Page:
AUTHOR INSIGHT: MEET ALAN CARTER

EVERYONE has a story to tell, but not all people have a book inside them. Alan Carter, author of critically acclaimed Prime Cut, had a gut feeling he needed to get out the story that was inside him. Ultimately, it took a move to Hopetoun, a WA coastal mining town, for him to do so.

For Carter, who was born in Sunderland, UK and came to Australia in 1991, moving to the small country town provided the perfect opportunity to dig deep and bring that story to light.

“(My wife) got a job as a teacher at a local school and we all moved down there. I was, at the same time, doing my day job as a documentary director and we were going in all different directions,” he said.

Realising that the situation was ill suited to family life, Carter said his wife presented him with an opportunity – to be a “kept man”. In exchange for doing all the housekeeping and child-minding for a year while she paid the bills, he would also be able to devote time to writing.

“I got to write the book that I thought was inside me,” he said.

He laughed. “The chores only took about 10 minutes a day so that was dead easy.”

Hopetoun also provided the setting for Prime Cut, an edgy crime thriller introducing disgraced police service golden boy DSC Cato Kwong, who finds himself investigating more than one murder in the booming town.

“I was overwhelmed by the landscape… I felt privileged to be able to create this story and place it in that setting,” Carter said.

Having heard stories of how hard it could be to get published, the feedback generated by his first novel was “beyond my wildest expectations”, according to Carter.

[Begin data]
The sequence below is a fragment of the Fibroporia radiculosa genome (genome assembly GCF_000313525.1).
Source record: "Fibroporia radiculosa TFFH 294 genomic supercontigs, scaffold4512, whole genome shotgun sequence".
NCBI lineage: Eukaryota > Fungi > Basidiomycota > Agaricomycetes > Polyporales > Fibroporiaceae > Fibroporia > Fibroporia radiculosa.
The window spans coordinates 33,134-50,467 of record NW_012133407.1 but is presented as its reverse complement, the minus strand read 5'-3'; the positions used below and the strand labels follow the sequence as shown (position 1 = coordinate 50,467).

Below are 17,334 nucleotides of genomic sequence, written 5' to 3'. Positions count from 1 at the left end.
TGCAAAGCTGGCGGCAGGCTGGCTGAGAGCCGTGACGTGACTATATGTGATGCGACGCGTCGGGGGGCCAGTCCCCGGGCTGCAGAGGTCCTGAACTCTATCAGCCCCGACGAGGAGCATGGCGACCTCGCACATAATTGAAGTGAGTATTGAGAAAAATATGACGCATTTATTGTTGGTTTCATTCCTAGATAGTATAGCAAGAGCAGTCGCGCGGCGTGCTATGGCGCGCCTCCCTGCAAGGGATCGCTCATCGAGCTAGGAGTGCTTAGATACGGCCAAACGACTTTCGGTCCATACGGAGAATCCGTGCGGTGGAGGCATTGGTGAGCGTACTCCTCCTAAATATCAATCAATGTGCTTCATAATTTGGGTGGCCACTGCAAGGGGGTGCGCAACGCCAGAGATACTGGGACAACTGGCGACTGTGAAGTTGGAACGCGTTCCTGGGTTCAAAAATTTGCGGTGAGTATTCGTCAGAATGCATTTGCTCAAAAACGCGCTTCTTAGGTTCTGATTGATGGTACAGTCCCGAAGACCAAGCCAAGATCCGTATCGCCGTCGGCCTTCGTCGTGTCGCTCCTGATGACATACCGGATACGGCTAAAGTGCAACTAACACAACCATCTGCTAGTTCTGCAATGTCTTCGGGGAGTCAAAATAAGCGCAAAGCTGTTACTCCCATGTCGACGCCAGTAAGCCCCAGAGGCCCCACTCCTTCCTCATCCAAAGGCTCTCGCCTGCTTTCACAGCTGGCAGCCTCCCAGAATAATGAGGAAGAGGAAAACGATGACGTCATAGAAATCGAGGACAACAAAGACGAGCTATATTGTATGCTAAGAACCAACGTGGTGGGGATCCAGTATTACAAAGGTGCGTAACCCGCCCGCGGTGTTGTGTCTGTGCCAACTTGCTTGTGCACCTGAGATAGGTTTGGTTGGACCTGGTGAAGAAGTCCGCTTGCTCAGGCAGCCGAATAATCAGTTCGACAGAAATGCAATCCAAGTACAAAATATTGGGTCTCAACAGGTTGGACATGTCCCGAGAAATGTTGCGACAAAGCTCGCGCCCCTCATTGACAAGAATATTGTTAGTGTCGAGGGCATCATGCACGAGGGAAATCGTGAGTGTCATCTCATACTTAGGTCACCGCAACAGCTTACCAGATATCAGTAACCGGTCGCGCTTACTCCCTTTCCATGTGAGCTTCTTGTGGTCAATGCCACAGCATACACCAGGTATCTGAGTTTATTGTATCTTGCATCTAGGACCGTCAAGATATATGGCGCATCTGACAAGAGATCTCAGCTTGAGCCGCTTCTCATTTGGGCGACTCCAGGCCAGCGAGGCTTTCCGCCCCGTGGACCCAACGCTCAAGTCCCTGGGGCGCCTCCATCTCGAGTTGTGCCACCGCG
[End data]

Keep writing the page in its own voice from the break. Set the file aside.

“I wasn’t really expecting to get it into print,” he explained, adding that the publishing experience was “pretty daunting”.

Being shortlisted for the 2010 UK Crime Writers Association Debut Dagger Award and placing runner-up in 2010 Penguin Crime Writing Competition smoothed the way somewhat.

“To have those under my belt as an unpublished author gave me a leg up,” he said.

The novel went on to win the 2011 Ned Kelly Crimewriting Award for Best First Fiction and Carter is now half-way through the second draft of a second DSC Cato Kwong novel, due in 2013, with a third book contracted.

His reserve almost (but not quite) masks his dry wit – it’s very subtle, unlike his novel. He laughed as he admitted the body count in his second novel was “slightly higher”; the coming one is set in Fremantle because he “couldn’t keep killing people in Hopetoun”.

“It would become a bit Midsomer Murders,” he said. “I needed a bigger population base to keep it sustainable.”

The crime genre was a fait accompli for Carter – always an avid reader of crime novels and watcher of crime television shows, it was always going to be what worked for him. He drew on his documentary experience, reading and watching when describing police procedures.

“I kind of just made stuff up and made it seem like it was authentic,” he said.

From the high praise already heaped on Prime Cut, his technique worked a treat.